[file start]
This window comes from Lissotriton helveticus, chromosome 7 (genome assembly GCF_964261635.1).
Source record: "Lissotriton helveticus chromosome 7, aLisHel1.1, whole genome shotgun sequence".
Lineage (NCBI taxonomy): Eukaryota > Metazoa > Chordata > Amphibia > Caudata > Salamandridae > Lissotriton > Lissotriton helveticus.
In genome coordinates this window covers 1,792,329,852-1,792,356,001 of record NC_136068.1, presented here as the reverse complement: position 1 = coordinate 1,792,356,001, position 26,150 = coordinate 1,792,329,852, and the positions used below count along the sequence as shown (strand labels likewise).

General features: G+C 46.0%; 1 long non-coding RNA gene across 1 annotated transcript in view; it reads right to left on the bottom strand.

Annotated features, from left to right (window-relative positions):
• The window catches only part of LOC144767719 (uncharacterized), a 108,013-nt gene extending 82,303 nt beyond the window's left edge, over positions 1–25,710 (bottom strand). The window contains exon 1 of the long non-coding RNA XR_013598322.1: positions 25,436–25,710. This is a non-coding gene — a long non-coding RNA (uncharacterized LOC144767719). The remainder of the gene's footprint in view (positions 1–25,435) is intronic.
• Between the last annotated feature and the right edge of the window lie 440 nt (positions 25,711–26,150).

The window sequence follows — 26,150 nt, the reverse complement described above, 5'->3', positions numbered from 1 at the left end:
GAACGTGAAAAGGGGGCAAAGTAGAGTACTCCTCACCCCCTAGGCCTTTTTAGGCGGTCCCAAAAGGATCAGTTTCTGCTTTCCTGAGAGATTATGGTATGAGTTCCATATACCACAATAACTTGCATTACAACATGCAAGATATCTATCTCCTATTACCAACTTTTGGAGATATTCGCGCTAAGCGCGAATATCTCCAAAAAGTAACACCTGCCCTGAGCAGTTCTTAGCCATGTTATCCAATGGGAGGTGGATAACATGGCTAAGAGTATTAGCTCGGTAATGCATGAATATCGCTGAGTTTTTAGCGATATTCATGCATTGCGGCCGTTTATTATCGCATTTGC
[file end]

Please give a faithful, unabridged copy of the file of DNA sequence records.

This window comes from Lissotriton helveticus, chromosome 7 (genome assembly GCF_964261635.1).
Source record: "Lissotriton helveticus chromosome 7, aLisHel1.1, whole genome shotgun sequence".
Lineage (NCBI taxonomy): Eukaryota > Metazoa > Chordata > Amphibia > Caudata > Salamandridae > Lissotriton > Lissotriton helveticus.
In genome coordinates this window covers 1,792,329,852-1,792,356,001 of record NC_136068.1, presented here as the reverse complement: position 1 = coordinate 1,792,356,001, position 26,150 = coordinate 1,792,329,852, and the positions used below count along the sequence as shown (strand labels likewise).

General features: G+C 46.0%; 1 long non-coding RNA gene across 1 annotated transcript in view; it reads right to left on the bottom strand.

Annotated features, from left to right (window-relative positions):
• The window catches only part of LOC144767719 (uncharacterized), a 108,013-nt gene extending 82,303 nt beyond the window's left edge, over positions 1–25,710 (bottom strand). The window contains exon 1 of the long non-coding RNA XR_013598322.1: positions 25,436–25,710. This is a non-coding gene — a long non-coding RNA (uncharacterized LOC144767719). The remainder of the gene's footprint in view (positions 1–25,435) is intronic.
• Between the last annotated feature and the right edge of the window lie 440 nt (positions 25,711–26,150).

The window sequence follows — 26,150 nt, the reverse complement described above, 5'->3', positions numbered from 1 at the left end:
GAACGTGAAAAGGGGGCAAAGTAGAGTACTCCTCACCCCCTAGGCCTTTTTAGGCGGTCCCAAAAGGATCAGTTTCTGCTTTCCTGAGAGATTATGGTATGAGTTCCATATACCACAATAACTTGCATTACAACATGCAAGATATCTATCTCCTATTACCAACTTTTGGAGATATTCGCGCTAAGCGCGAATATCTCCAAAAAGTAACACCTGCCCTGAGCAGTTCTTAGCCATGTTATCCAATGGGAGGTGGATAACATGGCTAAGAGTATTAGCTCGGTAATGCATGAATATCGCTGAGTTTTTAGCGATATTCATGCATTGCGGCCGTTTATTATCGCATTTGC